Tune ’em up—move ’em out
We’re starting to get into touring time and your lovely old LaSalle or Caddy has been in the garage and/or under a cover during the hard, cold winter.
You know, come to think about it, the “old gal” wasn’t really running up to par when you put her away. Maybe we ought to give her a little tuneup.
The question is, how do we go about it? We’re not talking major overkill; just a little ’ole tuneup to make it a little more fun on the tours this year.
First of all, remember this is not a “daily driver” that more or less tunes itself by regular use. This is a car that may get a short or long run and then set idle for awhile.
The place to start is with the spark plugs. Pull them out and look them over good. Are they dirty? Are they all white? What is the gap? Are they all exactly the same? What the hell, plugs are cheap to replace. It is the least expensive improvement you can make to allow your car to run better and it doesn’t take a rocket scientist to replace them. But let’s do it right.
Your good old service manual will give you the right size and proper gap. Some cars will have a specific gap; others will have a range to set the gap. In the ’37 to ’48 (Caddys or LaSalles, of course), it will show .025 to .030.
A good rule of thumb for our Rocky Mountain Region (and many others) is to take 20 percent of the difference and add it to the middle of the range. This means that the proper setting for .025 to .030 would be .028. Please don’t assume they come out of the box with the right setting. You will probably find all of them different. It is important to set the gap correctly, but even more important that they are all the same.
Failing to do so can require faster RPM for a smooth idle.
Also, a little trick to make things smoother is to take a pair of pliers and snug down the little screw ends on the top of the plugs. When you put in the properly gapped plugs, tighten them up snug but not overtight. Overtightening can change your gap. Again, make the same tightness on all plugs. There you go—you did good—now let’s go the next easy step.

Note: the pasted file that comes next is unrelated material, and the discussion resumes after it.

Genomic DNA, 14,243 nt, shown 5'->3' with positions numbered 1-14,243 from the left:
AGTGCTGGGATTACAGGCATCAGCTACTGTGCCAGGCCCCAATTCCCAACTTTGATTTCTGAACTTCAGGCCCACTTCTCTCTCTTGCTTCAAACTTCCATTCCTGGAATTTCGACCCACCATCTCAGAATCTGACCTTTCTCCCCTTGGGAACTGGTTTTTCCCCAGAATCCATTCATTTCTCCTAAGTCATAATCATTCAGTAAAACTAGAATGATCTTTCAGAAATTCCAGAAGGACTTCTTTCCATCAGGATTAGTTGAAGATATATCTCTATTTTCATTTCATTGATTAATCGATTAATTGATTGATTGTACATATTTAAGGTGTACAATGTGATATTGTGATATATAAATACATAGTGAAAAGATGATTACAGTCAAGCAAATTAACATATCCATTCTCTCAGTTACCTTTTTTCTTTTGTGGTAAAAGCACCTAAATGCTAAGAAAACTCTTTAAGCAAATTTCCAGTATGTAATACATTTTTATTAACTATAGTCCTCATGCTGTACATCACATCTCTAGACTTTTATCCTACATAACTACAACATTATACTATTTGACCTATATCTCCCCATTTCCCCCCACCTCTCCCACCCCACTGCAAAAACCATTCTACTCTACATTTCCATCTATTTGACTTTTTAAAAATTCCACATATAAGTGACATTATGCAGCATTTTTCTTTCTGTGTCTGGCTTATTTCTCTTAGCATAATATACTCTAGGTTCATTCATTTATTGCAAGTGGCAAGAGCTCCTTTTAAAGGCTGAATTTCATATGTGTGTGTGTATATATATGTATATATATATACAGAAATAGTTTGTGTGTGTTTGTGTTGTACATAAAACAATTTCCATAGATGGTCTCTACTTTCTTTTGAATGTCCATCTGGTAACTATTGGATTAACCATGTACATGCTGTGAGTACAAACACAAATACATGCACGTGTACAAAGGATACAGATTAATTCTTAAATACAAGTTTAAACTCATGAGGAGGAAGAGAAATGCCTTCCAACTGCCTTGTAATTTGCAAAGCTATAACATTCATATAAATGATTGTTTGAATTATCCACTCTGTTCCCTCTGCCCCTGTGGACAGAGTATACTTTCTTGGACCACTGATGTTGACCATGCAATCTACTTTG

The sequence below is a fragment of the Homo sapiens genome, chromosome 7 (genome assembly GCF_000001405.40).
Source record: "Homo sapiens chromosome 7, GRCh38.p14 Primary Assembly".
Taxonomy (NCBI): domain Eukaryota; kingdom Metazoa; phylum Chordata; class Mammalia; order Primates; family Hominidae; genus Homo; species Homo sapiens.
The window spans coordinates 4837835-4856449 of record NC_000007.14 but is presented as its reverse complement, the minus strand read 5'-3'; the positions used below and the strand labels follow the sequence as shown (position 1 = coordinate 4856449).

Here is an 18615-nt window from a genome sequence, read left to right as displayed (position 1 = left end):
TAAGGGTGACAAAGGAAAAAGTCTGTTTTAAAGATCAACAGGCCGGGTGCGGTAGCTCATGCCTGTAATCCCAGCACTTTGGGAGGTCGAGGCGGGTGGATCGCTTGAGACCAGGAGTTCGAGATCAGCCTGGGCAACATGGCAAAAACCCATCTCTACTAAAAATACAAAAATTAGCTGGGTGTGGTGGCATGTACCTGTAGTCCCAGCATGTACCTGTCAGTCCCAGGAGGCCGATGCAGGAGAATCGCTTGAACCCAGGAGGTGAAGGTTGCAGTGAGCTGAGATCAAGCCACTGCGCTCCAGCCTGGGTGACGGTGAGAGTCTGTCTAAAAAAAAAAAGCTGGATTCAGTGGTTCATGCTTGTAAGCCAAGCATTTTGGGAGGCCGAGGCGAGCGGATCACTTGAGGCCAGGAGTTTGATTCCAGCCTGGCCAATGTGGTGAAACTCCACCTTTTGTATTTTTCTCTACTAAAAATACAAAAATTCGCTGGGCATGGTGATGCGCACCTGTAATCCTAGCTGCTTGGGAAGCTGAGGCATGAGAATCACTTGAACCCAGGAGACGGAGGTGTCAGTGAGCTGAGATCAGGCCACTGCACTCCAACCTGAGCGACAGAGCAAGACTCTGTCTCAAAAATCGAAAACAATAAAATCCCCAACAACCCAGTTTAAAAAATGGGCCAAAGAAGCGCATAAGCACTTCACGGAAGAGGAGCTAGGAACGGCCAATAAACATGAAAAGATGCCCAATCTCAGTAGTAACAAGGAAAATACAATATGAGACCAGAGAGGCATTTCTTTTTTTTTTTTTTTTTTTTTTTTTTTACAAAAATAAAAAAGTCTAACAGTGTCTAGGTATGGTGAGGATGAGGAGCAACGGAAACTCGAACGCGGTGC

Check out the point gap in the distributor. A visual inspection will tell you if they are in good shape.
You can do a world of good with a simple cleaning before you set the gap. Use a piece of clean, stiff paper like the corner of a business card. If you have to use a file to smooth them up, you are much better off to replace them (usually much less than $10). Check your service manual for the proper gap and simple instructions as how to set the gap.
This is a good time to check out the distributor cap. Make sure it is clean and dry inside and out. Make sure there are no cracks or chips in the cap. Clean out the plug wire receptacles with a .38 caliber bore cleaning brush or a Q-Tip® with alcohol or brake and electric cleaner and blow out clean with compressed air.
If you do these one at a time, you will get the wires back in the right holes. Check out the spark plug wires themselves. Make sure no insulation has rubbed off or burned off. This goes for the insulating covers that go over the top of the plugs. Make sure you have at least 1/2 inch of white porcelain showing between the bottom of the spark plug cover and the metal base of the plug.
Next, you want to check and clean all the filters in the fuel system including the fuel pump screens and the screen on the carburetor at the fuel line inlet.
At this point, if you have a timing light and know how to use it, set your timing. It is a good idea to clean and mark the timing marks and pointer well. It makes it much easier to set your timing more accurately.
When all of the above is completed, it is time to “touch” or adjust the carburetor. The two little screws at the base of the carb are adjustments for the low speed and idle circuit of the carburetor and have very little effect over 1,000 RPM. They do have a major effect on low speed, idling, and most important, ease of starting.
Take these screws out and carefully wipe them clean. Blow out the holes they come out of with compressed air and re-install, screwing them in finger tight and back them off 1 1/2 to 1 3/4 turns. Start the car and let it warm up to operating temperature. It is best to hook up a tachometer and then adjust these screws one at a time, screwing them in until the engine starts to slow and back off to max RPM.
Do this about three times on each screw until you are at maximum RPM. Doing anything else to the carburetor should be left to someone very familiar with carbs and who has the right tools.
Congratulations! You have just completed a minor tuneup at the cost of about $20 and a couple hours of enjoyable time. This small investment will pay big dividends while enjoying your car this summer. Your Caddy will run so good you may think you have a LaSalle.
See ya next month.